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05.12.14

Dalton review outlines plans to accelerate conversion of foundation trusts

A government commissioned review into NHS provider policy has recommended a number of measures to accelerate the pipeline of would-be foundation trusts.

The Dalton review, published this morning, concludes that “many” of the 93 trusts that have not yet reached foundation status “will not reach the required standards in their current organisational form”. It identifies a number of organisational forms that have the potential to be adopted across the wider NHS. Many of these are already in use by different providers, but the report stresses that there is “no national blueprint”: what matters is what works locally.

Led by Salford Royal Foundation Trust chief executive Sir David Dalton, the review determined that the extent of variation of standards of care across the country and the challenges all providers of NHS services face must be addressed as soon as possible. It says that the NHS Five Year Forward View acts as a signpost to organisations to consider new and innovative solutions to address quality and financial challenges.

The review identifies five key themes and says that addressing these will accelerate the transformational change that is required to help overcome the challenges facing the NHS.

The themes it identifies are:

  1. One size does not fit all
  2. Quicker transformational and transactional change is required
  3. Ambitious organisations with a proven track record should be encouraged to expand their reach and have
  4. Greater impact
  5. Overall sustainability for the provider sector is a priority
  6. A dedicated implementation programme is needed to make change happen

The review considered a number of organisational forms that have the potential for wider adoption across NHS providers: federations, joint ventures, service level chains, management contracts, integrated care organisations and multi-service chains or Foundation Groups.

In the future, it suggests, organisations are likely to operate more than one organisational form for their service portfolio. It recommends that trust boards consider whether a new organisational form may be most suited to support the delivery of safe, reliable, high quality and economically viable services.

It says that the NHS Trust Development Authority should publish its assessment of the capacity of each of the 93 organisations capacity to reach FT status, the organisations’ plans, and the dates by which they will achieve FT status or another “suitable organisational form”.

Adding that the Department of Health should hold the TDA to account for “meeting the trajectory and milestones for each of the 93 organisations”.

The review also recommends that NHS England require CCGs to set out in their strategic commissioning plans the future service models they wish to support and how they will use allocated funds for service transformation.

NHS Clinical Commissioners welcomed the report. Director Julie Wood said: “The Dalton Report is a vital part of the process to move the NHS to a more secure and sustainable place and the recommendations clearly sit alongside the Five Year Forward View ambitions. NHSCC welcomes the assertion that one size does not fit all and the overarching theme of the report to allow local health systems to work together to find the right local solutions for their patients and populations. Utilising all the funds that are available across whole local health systems, including any accumulated cash surpluses held by trusts will be critical.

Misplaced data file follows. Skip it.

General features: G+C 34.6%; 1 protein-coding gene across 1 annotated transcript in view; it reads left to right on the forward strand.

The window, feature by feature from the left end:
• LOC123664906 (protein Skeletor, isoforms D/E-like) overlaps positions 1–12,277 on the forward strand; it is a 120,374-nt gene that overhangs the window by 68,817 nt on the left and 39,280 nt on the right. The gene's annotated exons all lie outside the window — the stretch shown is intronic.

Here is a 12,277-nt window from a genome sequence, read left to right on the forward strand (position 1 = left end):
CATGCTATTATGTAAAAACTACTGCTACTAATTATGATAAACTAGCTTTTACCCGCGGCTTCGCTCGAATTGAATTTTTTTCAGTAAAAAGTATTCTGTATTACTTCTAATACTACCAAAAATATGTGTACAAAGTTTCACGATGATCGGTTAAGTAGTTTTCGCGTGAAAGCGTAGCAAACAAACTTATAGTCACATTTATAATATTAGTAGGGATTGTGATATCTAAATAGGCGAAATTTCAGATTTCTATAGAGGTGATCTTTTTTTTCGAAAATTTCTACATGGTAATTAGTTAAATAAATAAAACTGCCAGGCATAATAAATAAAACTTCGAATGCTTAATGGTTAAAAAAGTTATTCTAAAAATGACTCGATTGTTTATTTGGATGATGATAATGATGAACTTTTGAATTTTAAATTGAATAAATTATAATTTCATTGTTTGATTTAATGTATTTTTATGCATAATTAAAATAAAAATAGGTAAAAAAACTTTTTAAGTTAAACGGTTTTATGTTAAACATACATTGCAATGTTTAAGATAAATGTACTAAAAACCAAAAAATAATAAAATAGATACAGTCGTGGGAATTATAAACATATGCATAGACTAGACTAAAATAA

“Sir David’s recommendation that national bodies and the wider system needs to accelerate its approach to transformation and change will be welcomed by our members - CCGs are already working hard to innovate and deliver new models of care so to have the whole system working at the same pace will ensure that patients benefit.”

Rob Webster of the NHS Confederation was on the expert panel that put together the recommendations.

He said: “At its heart, this review is about two simple things. Firstly, that we must tackle variations in quality of care that we provide. And secondly, that there are no right or wrong organisational form, what matters is what works.

“Many members – from all sectors of commissioning and all types of provision - will read the report and be supportive of the permissive approach being taken. I have heard much in the last few months of how provider members are working to understand how they remain sustainable into the next 5 years. They are working across mental health, acute, community and GP boundaries. They are collaborating as independent, NHS and voluntary sector organisations too.

“This report –building on the signals within the Five Year Forward View – has many of the answers that providers and commissioners will consider as they seek to decide on the right organisational form for their services in their economy for their patients.”

David Hare, chief executive of the NHS Partners Network, added: “It is now important that providers are given permission to test these new ways of working and that all options are on the table for sustaining a 21st century health service free at the point of use.”

(Image: David Dalton c. MAHSC)

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